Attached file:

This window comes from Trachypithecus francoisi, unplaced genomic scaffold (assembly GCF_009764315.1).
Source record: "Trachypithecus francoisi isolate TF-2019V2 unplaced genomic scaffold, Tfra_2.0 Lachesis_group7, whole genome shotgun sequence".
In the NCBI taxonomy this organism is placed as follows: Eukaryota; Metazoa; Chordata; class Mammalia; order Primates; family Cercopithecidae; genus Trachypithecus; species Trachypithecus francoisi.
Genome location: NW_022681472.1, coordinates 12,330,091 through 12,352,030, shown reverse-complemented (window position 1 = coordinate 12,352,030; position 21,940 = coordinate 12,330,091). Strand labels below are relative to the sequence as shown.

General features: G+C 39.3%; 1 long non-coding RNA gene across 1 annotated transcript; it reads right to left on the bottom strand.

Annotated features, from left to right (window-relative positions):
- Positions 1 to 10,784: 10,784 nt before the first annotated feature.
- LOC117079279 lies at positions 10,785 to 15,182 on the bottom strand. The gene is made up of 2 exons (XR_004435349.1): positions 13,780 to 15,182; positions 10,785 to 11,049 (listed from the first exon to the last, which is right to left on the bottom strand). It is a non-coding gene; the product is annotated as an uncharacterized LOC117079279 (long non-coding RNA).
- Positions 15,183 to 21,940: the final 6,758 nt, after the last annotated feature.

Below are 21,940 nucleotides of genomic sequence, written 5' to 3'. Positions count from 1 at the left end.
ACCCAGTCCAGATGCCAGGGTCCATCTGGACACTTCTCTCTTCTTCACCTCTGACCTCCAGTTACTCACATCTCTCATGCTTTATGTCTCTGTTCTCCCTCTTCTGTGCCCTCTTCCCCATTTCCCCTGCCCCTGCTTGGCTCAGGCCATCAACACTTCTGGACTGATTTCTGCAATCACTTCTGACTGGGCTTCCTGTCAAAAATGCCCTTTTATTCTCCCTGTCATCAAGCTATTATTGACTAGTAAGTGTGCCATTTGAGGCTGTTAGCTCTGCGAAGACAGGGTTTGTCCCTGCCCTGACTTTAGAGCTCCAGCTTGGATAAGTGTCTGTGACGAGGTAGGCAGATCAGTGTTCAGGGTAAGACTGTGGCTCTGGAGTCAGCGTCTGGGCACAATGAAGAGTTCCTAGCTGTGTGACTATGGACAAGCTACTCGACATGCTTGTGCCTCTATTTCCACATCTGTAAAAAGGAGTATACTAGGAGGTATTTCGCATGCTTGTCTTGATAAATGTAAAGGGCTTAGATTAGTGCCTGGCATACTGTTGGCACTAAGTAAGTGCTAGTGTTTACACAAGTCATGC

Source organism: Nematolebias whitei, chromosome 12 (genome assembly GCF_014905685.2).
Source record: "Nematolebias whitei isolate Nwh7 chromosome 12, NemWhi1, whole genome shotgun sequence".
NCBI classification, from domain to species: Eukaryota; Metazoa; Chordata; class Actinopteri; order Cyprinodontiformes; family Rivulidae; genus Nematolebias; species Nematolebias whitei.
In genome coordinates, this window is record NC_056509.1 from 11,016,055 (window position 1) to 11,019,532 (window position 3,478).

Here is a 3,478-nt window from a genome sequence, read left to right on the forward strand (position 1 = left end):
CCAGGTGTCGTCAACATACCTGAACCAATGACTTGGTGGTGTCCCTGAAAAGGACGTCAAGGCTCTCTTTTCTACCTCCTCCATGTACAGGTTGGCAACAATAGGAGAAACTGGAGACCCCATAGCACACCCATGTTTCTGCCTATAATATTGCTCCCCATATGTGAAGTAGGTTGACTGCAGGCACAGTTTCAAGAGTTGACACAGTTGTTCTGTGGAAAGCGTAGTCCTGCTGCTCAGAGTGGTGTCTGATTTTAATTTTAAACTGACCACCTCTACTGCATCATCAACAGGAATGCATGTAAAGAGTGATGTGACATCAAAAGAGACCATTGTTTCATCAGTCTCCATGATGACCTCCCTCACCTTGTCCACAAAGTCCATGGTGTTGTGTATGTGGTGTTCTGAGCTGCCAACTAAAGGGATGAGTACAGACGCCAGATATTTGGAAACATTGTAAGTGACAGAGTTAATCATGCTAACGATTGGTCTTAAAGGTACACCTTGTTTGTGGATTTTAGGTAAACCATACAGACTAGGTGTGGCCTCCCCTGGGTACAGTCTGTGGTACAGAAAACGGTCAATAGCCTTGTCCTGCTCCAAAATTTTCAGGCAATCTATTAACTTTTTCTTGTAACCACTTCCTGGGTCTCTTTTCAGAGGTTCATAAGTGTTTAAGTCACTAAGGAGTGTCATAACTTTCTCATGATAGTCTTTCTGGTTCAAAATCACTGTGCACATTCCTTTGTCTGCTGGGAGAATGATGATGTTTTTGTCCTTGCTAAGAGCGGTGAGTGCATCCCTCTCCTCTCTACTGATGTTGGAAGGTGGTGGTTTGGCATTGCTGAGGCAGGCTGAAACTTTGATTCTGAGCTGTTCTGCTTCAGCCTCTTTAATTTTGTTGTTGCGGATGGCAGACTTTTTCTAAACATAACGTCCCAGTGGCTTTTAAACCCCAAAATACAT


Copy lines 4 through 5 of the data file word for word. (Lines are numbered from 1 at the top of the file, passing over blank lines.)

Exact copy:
Genome location: NW_022681472.1, coordinates 12,330,091 through 12,352,030, shown reverse-complemented (window position 1 = coordinate 12,352,030; position 21,940 = coordinate 12,330,091). Strand labels below are relative to the sequence as shown.

General features: G+C 39.3%; 1 long non-coding RNA gene across 1 annotated transcript; it reads right to left on the bottom strand.